May 23 marks 71 years since the Chinese Communist Party and the People’s Liberation Army invaded and commenced the ‘Liberation of Tibet’.
In the first thirty years, 1.2 million Tibetans, one-fifth of the population, had been killed by starvation execution, imprisonment, abortive uprisings and torture (in acts described in February 1990 by an American human rights group Asia Watch as a ‘laboratory for torture techniques for the security forces’).
Over 6,000 monasteries or places of worship had been obliterated and precious contents melted down, thrown into rivers or sold for foreign currency. Sixty per cent of Tibet’s literary heritage had been burnt.
One in every ten Tibetans were in prison while 100,000 were in labour camps, (much like the well documented massive gulags holding ethnic minorities today). Entire mountains had been denuded of their forests and uncalculable populations of wildlife wiped out.
This has continued to the present day, as any investigation into the plight of minority groups, events such as the Tiananmen massacre, lies and ‘double speak’ regarding the future of Hong Kong, the annexation of disputed islands in the south china sea, and the continued Tibetan government in exile of the Dalai Lama demonstrate. While only last week, a 90 year old Chinese cardinal was arrested in Hong Kong on National security charges.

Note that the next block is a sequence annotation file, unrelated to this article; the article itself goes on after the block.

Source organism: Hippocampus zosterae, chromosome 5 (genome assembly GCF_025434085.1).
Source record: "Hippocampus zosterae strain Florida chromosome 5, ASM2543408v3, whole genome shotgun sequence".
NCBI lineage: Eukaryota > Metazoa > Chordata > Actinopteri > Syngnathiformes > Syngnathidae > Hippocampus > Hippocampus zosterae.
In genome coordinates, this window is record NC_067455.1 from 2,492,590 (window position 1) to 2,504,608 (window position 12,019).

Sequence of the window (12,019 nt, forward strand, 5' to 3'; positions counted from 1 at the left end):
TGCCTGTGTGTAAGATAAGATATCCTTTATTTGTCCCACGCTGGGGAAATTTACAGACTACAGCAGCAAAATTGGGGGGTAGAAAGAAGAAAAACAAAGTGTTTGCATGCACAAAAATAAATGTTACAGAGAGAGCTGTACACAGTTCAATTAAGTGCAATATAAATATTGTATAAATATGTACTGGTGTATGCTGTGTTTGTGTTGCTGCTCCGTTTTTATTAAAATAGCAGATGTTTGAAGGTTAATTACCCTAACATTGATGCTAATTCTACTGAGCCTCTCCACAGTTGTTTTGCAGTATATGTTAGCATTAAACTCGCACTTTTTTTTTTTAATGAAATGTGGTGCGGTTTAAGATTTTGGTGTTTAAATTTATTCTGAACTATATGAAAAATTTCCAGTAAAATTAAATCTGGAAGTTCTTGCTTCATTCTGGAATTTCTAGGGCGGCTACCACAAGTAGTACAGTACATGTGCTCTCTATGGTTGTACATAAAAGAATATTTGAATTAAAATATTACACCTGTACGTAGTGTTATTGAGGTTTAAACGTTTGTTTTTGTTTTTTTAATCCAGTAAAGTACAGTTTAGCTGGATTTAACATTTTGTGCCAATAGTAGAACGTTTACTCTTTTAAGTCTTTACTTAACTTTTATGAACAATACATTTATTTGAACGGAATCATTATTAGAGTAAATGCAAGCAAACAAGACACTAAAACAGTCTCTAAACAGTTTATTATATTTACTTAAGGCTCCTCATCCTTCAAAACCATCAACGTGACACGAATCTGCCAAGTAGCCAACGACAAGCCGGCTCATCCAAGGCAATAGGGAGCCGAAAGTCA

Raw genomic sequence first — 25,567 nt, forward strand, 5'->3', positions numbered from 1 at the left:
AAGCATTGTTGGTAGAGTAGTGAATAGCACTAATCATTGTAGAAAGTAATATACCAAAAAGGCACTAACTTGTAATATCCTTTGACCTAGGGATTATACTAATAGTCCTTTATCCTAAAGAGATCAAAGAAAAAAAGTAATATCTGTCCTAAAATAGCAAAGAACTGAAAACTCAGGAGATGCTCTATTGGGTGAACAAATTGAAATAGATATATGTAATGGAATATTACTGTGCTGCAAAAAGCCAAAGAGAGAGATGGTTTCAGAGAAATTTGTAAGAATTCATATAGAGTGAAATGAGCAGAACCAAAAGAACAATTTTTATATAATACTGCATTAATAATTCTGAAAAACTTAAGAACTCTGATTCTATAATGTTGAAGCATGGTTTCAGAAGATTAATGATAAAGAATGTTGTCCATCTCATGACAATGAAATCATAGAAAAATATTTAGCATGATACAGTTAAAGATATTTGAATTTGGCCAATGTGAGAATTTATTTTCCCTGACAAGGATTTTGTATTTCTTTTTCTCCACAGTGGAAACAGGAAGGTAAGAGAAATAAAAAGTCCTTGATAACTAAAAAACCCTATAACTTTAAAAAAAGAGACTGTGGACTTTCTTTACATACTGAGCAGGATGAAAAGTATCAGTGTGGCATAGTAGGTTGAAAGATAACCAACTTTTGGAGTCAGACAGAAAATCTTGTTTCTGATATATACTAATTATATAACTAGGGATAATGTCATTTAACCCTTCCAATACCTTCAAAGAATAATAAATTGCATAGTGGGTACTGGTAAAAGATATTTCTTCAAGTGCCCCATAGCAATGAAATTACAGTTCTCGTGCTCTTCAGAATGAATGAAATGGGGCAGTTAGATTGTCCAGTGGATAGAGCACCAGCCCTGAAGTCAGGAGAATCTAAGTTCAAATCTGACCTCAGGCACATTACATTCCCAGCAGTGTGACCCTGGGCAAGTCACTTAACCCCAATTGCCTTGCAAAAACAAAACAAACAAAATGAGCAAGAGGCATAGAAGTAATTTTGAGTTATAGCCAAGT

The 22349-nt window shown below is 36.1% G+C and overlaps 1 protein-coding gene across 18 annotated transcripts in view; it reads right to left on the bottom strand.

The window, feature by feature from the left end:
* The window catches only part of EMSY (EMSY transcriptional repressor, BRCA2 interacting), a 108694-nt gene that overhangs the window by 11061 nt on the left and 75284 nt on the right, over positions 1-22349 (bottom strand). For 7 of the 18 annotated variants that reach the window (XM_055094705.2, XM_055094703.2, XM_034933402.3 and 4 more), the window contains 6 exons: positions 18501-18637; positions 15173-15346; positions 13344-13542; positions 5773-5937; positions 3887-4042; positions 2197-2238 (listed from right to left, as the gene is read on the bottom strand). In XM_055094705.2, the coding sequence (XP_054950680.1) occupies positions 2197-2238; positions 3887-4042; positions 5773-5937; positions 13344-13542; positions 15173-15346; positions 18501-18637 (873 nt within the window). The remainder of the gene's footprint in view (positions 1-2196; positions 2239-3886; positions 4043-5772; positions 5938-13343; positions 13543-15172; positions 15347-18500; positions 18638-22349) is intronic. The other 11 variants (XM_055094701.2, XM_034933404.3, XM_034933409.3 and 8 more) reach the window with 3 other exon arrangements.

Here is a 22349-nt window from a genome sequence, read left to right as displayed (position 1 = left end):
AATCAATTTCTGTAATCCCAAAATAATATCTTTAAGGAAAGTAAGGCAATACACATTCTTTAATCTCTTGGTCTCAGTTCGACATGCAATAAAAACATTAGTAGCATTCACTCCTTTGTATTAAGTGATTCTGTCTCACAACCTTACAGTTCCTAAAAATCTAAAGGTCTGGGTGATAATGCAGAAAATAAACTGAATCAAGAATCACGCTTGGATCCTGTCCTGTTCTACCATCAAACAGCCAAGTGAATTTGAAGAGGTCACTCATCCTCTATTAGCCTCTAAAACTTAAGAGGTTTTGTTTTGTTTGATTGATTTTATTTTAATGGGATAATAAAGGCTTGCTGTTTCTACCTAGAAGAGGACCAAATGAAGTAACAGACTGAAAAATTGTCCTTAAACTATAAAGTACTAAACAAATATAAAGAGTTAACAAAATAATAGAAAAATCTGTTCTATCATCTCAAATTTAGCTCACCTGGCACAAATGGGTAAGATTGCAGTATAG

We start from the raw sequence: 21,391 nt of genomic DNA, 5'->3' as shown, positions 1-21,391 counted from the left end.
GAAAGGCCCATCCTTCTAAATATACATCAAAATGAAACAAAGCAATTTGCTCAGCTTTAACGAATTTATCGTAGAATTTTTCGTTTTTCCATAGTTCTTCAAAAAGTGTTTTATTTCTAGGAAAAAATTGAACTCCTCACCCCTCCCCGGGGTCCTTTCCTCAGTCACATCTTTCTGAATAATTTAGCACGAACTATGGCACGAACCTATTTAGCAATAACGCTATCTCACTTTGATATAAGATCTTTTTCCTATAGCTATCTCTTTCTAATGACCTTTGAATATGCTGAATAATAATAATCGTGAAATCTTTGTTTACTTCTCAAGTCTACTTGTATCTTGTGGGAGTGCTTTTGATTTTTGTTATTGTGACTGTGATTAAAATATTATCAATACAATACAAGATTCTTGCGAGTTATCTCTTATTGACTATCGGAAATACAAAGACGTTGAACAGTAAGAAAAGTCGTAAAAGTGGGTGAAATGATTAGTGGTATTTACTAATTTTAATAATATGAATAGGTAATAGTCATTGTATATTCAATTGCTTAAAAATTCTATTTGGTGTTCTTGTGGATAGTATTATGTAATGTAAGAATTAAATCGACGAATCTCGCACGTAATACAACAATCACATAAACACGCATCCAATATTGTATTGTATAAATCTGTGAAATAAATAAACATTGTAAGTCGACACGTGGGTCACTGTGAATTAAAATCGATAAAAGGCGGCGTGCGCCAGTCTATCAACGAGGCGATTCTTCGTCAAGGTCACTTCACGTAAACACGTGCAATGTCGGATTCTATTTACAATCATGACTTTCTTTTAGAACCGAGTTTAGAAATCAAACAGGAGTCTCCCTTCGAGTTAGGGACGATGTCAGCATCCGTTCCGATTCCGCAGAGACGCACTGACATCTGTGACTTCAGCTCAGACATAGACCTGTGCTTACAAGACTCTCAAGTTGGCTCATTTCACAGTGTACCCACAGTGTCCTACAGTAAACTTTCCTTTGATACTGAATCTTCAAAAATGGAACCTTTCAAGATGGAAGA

In a 2021 report by Amnesty International it was revealed more than one million Uighurs and other ethnic minorities are believed to be in internment camps where they are forced to study Marxism, renounce their religion and work in factories.
Any person who might believe in the legitimacy of the Chinese occupation of Tibet or their benign, well meaning global aspirations, probably also believes in the tooth fairy.